6 Eco-Friendly Ideas for Your Home
by Paul Kazlov
The temperatures are dropping and it's time to prepare your living space for the season ahead. Maybe you have already started to do the basic things, such as changing filters and weather sealing windows and doors. Maybe you've also been thinking of taking the next step to upgrade parts of your home. I'd like to offer a few eco-friendly upgrade suggestions that you may want to consider. They can help get you started on saving more energy and lowering your utility bills.
1. Programmable Thermostat
It’s sometimes easy to forget to turn the heat down during the day when everyone is away at work and school — though coming home to a cold house is never fun either. So, what do you do? A programmable thermostat takes the guesswork out of everything. You can program it to turn down when you’re away at work, and to turn back up before you come home. That way you won’t be wasting energy when nobody’s home, which means you also won’t be throwing money out the window.
2. Light Bulbs
LED light bulbs convert more energy to light than traditional light bulbs, and they also produce less heat while doing so. This translates to big savings on your energy bills — not to mention an LED bulb can last for decades, rather than a few months or a year for a regular bulb. LEDs also do not have the toxic mercury problems associated with compact fluorescent bulbs or CFLs. Although the initial investment for LED bulbs is high, knowing that you will not need to buy another bulb for 20 years or more helps shed some light on why this eco-friendly upgrade is worth the money.
There are so many choices for flooring today. Cork is one option that is gaining in popularity among eco-conscious homeowners. Cork is a sustainable, natural material that comes from trees, yet it doesn’t hurt the tree to harvest and doesn’t release emissions during manufacturing. It is one of the most popular choices for those seeking to minimize their carbon footprint. It’s also a great insulator, so you don’t have to worry about your heat escaping through your floors, saving you tons on those pesky winter energy bills. Finally, cork flooring is water resistant and antimicrobial, which makes it a particularly good choice for kitchens and bathrooms. You’ll just need to reseal it every few years to ensure optimal performance, but that’s a small price to pay for all of the financial and environment-friendly benefits.
Poorly insulated windows are one of the biggest causes of high energy bills, as air just oozes out of the cracks and panes. If you have metal window frames with single pane glass, you're money could be literally going out the window. By switching out your windows to something like fiberglass with energy-saving glass panes, you’ll be making sure the heat actually stays in your home, and the cold air stays outside where it belongs. Fiberglass won’t warp or crack in severe temperatures like other materials do, and it also doesn’t shrink or expand in the heat and cold. That means cracks won’t open up between the windows and the glass panes, preventing air from leaking out. Although fiberglass windows are more expensive than vinyl, metal, or wood, the money you save on your energy bills will more than pay for this investment over time.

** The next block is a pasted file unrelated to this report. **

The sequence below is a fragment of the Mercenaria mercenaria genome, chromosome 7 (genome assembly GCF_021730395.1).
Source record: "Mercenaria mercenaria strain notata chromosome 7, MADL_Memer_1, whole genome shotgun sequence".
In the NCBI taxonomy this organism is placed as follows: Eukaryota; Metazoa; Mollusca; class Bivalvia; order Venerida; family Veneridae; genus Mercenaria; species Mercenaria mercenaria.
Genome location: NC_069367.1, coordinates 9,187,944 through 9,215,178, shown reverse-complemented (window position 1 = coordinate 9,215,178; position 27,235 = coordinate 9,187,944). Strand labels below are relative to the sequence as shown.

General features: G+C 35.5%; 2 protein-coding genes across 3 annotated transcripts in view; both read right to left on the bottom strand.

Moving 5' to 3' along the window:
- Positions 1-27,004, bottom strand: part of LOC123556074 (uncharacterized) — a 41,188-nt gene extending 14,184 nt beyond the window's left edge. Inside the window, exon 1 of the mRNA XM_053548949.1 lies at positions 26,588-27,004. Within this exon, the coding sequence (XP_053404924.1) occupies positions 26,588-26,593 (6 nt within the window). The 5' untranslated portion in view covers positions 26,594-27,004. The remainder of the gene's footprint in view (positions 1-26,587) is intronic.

A conventional asphalt or wooden shingle roof wears out relatively quickly and is prone to rot, warping, and leaking. There is also the disposal burden to consider. While some companies are beginning to do a better job recycling roofing waste, many still dispose of many tons of old roofing material each year into America's landfills.
Metal roofing, on the other hand, provides superior insulation and it can last for many decades. Because the roof is constructed in large interlocking sheets, you won’t have to worry about cracks or leakage, and it’s non-combustible in the case of fire or lightning strikes. Finally, as long as you clear off any brush or debris that may accumulate, your metal roof won’t rust or corrode, either, and the paint color won’t fade.
Closets are part of a home's living space and are thus heated and cooled. Fewer closets or smaller closets could mean more energy saved. Coincidentally, the size of the average American home has shrunk by the size of about one closet. Does that mean we have fewer clothes to store? The answer: No!
Americans are nearly drowning in clothing, consuming more than 20 billion garments per year. You can thus do a lot for the environment and yourself by simply shrinking your closet, or at least shrinking the quantity of stuff that goes in it and responsibly recycling the stuff you no longer want.
These are just a few of the ways you can make changes that will save you dollars while protecting the environment from harmful emissions and greenhouse gasses. Have you made any eco-upgrades to your home lately? Let us know all about it in the comments!
Paul Kazlov is a “green” home remodeling enthusiast and an industry pioneer for innovation in home renovation. Paul writes for the Global Home Improvement blog and strives to educate people about “green” products such as metal roofing and solar. Follow him on Twitter @PaulKazlovSee All Blog Posts